• Coca Cola’s Sprite Design Contest – In order to raise awareness of the Sprite brand in Israel, Coca Cola created an online design contest for the Sprite can. Participants created and submitted designs online for a chance to win. Four hundred designs were printed on shrink sleeves and used 20,000 cans on store shelves. Three-and a half million people logged onto the contest website for a country with a population of seven million people with a target audience of only five million people. This campaign drew strong market penetration by using both online and physical worlds.

Customization

The market will continue to segment itself. The mass production age now gives way to the mass customization age. Here are some examples:

  • L’Oreal Kids Shampoo – Launched a new kids line of shampoo. L’Oreal selected to use the Disney Pixar movie, “Toy Story III” to launch and win shelf space. L’Oreal then moved to the “CARS” movie theme seamlessly with no remnants, and label orders soared 300 percent.
  • Wingman Beer – A regional beer company from California used a back label for entertaining jokes, pick-up lines and aviator trivia from the “Top Gun” movie theme. Each label had different text, engaging consumers to read each individual label. Wingman leveraged the use of digital printing’s variable data capability to achieve recognition with this campaign.

Personalization

  • Heineken Beer – Began an online service allowing consumers to create their own beer labels through the use of shrink sleeves. An online design pallet was provided and self-created 6-packs were delivered to homes at a 4x price premium versus the regular store price. This campaign began in Holland as a pilot program in 2009. It expanded to Ireland and Spain in 2010. Four more countries were added in 2011. This story offers a great example of a loyalty program and subsidized marketing campaign.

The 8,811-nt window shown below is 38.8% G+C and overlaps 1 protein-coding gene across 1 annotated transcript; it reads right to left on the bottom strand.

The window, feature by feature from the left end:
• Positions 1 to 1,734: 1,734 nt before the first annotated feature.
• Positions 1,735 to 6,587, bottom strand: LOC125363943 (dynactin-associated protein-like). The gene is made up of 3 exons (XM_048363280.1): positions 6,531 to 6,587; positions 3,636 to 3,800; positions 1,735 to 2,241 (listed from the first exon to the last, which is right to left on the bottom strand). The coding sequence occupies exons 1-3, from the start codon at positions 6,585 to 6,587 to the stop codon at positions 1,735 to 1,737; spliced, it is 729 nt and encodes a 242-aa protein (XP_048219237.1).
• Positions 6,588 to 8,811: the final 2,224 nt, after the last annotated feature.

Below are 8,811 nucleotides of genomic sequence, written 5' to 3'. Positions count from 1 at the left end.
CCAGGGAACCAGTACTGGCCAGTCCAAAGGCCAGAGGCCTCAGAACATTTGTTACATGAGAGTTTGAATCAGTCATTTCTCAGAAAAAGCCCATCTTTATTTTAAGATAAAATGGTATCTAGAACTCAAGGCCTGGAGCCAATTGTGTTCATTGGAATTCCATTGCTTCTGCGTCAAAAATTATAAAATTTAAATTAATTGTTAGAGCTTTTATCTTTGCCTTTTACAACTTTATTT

• My Kleenex – An ecommerce loyalty program allowed designs and photos to be uploaded online for a customized oval tissue package. The website made other promotional product information available on the web page. Personalized tissue ovals had a minimum quantity of one and were delivered direct to homes with a 4x price premium compared to the store price.
  • Wrigley My Extra Gum – Launched an online website allowing consumers to personalize their gum cartons. The website provided suggestions for 23 different themes.

This is an edited excerpt from Karstedt Partners report titled: Is Digital Printing Part of Your Brand or Operational Strategy? The report was coproduced with Mike Ferrari of Ferrari Innovation Solutions and former Procter & Gamble executive. Click here for more information on the report.

 

Karstedt Partners, LLC offers a variety of consulting services to participants all through the packaging and consumer product supply chain. Their clients include Brand Owners, Packaging Converters who are looking at process improvements in their packaging operations and OEMs and Service Providers who are looking to develop products and services for Brand Owners and Packaging Converters. For more in-depth analysis and research visit http://www.karstedt.com or contact Kevin Karstedt at kevin@karstedt.com or Jeff Wettersten at jeff@karstedt.com.

 

 

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Label & Packaging Editor

Jennifer Matt

Patrick Henry, Section Editor
Pat has covered graphic communications for nearly 30 years as a reporter, an editor, and a commentator.